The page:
Afghanistan has quietly shelved plans to send a man accused of fraud in the US to head its embassy in Britain.
Mohammad Daud Yaar, director of economic affairs at the Foreign Ministry in Kabul, had been chosen for the high-profile job, with confirmation expected to be little more than a formality. However, last week the Guardian reported that an Afghan immigrant family in California had accused Yaar of defrauding them. In 2010 they obtained a civil court judgement against him. Yaar admits to owing the family US$100,000, but says he intends to pay them back.
In the wake of the fraud claims, a government spokesman in Kabul had said his nomination was “proceeding as normal,” but sources now say that, although Yaar’s contacts may protect his longer term hopes of an ambassadorial posting, his candidacy for London is on hold.
Yaar is a long-standing and close friend of Mahmoud Karzai, the influential brother of Afghan President Hamid Karzai. Yaar lived with another Karzai brother, Ahmed Wali, in Chicago in the late 1980s and 1990s. He had been expected to arrive in London shortly.
It is understood the decision to pull the plug on his nomination came on Friday last week after Karzai and several senior ministers returned from a summit of regional leaders in Beijing.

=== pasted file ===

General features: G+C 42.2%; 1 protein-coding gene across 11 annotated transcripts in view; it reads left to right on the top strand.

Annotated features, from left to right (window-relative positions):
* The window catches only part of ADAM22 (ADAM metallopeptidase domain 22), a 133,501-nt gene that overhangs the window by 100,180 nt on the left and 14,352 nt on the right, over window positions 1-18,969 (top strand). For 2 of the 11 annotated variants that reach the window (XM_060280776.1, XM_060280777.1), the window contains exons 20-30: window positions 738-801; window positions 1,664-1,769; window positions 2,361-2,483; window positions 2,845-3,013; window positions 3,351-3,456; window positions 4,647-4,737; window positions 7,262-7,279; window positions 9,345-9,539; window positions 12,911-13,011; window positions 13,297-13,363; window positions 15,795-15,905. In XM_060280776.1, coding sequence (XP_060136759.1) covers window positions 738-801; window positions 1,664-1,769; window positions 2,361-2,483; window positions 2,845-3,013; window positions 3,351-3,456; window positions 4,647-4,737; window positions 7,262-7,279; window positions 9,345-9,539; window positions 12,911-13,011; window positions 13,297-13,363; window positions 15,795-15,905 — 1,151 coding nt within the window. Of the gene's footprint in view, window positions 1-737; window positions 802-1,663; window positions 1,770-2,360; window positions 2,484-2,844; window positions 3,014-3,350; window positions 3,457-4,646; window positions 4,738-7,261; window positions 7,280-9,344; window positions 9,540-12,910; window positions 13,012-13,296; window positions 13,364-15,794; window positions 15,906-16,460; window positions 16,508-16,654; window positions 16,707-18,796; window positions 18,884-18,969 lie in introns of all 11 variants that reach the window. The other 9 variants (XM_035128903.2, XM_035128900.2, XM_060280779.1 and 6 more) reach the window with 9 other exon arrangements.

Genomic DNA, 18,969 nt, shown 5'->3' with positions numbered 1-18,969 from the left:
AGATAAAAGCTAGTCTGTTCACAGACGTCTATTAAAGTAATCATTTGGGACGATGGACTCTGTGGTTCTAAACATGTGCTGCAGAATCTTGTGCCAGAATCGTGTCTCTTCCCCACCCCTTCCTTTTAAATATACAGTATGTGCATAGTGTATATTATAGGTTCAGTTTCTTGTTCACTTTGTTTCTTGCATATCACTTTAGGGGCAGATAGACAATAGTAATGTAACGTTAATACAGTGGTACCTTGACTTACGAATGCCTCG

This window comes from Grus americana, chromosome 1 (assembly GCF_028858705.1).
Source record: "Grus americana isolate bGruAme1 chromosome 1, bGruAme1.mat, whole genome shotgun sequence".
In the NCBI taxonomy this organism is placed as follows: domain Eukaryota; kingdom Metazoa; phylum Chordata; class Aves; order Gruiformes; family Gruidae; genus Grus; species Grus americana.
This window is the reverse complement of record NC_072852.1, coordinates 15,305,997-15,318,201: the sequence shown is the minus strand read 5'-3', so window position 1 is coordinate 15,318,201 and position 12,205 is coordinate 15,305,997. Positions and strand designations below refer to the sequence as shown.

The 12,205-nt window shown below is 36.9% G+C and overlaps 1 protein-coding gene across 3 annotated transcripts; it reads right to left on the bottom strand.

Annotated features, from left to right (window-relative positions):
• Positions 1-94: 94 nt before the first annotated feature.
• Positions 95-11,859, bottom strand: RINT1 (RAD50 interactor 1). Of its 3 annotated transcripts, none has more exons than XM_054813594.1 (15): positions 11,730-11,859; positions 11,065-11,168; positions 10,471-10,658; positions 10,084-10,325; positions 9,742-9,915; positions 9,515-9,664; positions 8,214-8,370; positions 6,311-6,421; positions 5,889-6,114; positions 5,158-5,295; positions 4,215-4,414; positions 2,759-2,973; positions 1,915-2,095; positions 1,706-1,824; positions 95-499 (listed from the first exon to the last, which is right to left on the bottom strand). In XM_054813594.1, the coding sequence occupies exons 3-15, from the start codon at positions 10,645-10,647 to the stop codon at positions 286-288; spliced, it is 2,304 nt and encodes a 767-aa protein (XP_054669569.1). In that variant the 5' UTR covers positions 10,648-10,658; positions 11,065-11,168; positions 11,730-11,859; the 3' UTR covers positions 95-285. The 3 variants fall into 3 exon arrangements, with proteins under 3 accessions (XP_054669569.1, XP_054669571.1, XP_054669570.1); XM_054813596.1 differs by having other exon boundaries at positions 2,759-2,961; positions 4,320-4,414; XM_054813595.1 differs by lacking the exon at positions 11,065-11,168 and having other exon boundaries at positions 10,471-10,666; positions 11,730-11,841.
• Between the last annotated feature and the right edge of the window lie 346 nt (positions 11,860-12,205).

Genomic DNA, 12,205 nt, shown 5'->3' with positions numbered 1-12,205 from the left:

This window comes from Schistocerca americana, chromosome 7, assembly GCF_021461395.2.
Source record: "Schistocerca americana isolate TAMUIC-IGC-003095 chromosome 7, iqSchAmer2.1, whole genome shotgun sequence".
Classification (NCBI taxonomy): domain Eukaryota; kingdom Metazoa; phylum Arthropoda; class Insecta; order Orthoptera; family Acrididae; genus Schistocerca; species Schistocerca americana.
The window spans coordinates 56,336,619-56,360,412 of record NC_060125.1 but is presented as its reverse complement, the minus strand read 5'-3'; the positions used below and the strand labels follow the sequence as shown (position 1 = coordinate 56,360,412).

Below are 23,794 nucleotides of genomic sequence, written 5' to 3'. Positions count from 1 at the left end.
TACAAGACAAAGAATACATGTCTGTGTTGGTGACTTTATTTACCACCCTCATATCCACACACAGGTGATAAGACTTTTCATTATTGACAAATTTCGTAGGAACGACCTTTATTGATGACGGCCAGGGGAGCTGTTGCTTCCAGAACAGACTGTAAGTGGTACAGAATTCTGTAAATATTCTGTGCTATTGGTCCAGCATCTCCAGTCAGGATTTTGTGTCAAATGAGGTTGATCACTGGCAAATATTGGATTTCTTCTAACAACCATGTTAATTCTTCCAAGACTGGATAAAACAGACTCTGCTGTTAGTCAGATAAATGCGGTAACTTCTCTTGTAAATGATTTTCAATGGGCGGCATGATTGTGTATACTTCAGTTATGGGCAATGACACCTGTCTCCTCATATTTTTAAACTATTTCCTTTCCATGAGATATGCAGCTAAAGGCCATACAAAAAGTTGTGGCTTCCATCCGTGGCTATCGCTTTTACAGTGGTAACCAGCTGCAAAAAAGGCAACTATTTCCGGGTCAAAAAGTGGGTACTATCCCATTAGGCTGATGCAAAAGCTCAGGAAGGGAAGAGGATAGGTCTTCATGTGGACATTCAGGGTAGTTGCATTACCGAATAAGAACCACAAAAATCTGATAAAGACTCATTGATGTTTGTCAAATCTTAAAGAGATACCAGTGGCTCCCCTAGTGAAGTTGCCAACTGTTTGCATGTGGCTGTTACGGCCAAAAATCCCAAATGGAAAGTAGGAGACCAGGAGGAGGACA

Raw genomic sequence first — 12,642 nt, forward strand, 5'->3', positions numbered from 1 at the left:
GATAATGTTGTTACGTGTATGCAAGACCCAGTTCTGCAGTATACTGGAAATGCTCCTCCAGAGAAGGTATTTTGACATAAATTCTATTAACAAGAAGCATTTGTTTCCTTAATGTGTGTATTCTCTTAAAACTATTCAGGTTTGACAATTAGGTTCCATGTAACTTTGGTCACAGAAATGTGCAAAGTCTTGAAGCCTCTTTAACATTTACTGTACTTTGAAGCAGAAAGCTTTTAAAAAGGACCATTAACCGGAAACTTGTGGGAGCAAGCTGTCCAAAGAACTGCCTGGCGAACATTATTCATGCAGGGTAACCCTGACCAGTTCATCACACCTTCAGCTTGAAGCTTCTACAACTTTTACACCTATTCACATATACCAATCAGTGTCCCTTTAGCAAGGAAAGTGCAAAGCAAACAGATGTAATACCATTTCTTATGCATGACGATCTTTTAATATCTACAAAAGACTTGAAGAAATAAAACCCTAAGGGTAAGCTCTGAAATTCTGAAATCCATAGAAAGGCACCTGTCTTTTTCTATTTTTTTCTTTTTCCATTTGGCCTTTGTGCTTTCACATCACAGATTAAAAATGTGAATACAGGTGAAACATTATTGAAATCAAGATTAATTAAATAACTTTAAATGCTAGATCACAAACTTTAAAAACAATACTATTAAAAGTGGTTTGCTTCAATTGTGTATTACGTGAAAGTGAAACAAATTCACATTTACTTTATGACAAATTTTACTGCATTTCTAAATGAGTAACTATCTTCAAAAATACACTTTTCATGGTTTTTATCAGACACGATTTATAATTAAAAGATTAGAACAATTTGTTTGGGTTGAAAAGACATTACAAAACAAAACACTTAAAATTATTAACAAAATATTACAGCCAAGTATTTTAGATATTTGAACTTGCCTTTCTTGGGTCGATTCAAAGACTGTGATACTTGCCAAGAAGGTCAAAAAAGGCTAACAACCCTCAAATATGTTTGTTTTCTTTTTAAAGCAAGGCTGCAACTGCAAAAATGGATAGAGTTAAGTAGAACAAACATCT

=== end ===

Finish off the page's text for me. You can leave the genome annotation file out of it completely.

The British embassy in Kabul said it did not comment on ambassadorial appointments until they were confirmed.
British Foreign Secretary William Hague, visiting Kabul for an international conference on Afghanistan’s future, also declined to comment, but said on Wednesday he was not concerned that Kabul had gone months without appointing an ambassador. Yaar’s imminent appointment had followed a year in which London lay vacant as Kabul struggled to find a consensus candidate for what is considered one of the most prestigious diplomatic posts.
There are now likely to be further delays. Sources outside Afghanistan say Yaar secured the UK job after intense behind-the-scenes lobbying by Mahmoud Karzai, whose business activities in the US are also being investigated. Yaar spent about 20 years in the US, where he worked as a part-time professor and also built up an extensive property portfolio.
He returned to Kabul in 2009 after the civil action. The plaintiffs, two Afghan-born brothers, Jamal and Ajmal Staneckzai, claim Yaar “tricked, defrauded and deceived” them over the 2001 purchase of a house in Fresno, California. Yaar insisted the case, from California’s Superior Court in Contra Costa, was a business deal gone wrong. He vehemently denied fraud.
“If I had committed fraud, why did they settle?” he asked last week. “It was a business agreement and the other side backed off [from their side of the deal] and went to the courts. They couldn’t prove anything.”
Yaar said he was planning to pay off the remainder of the money he owed as soon as he could afford it, but his home in California was in negative equity and his small government salary in Kabul did not leave room for savings.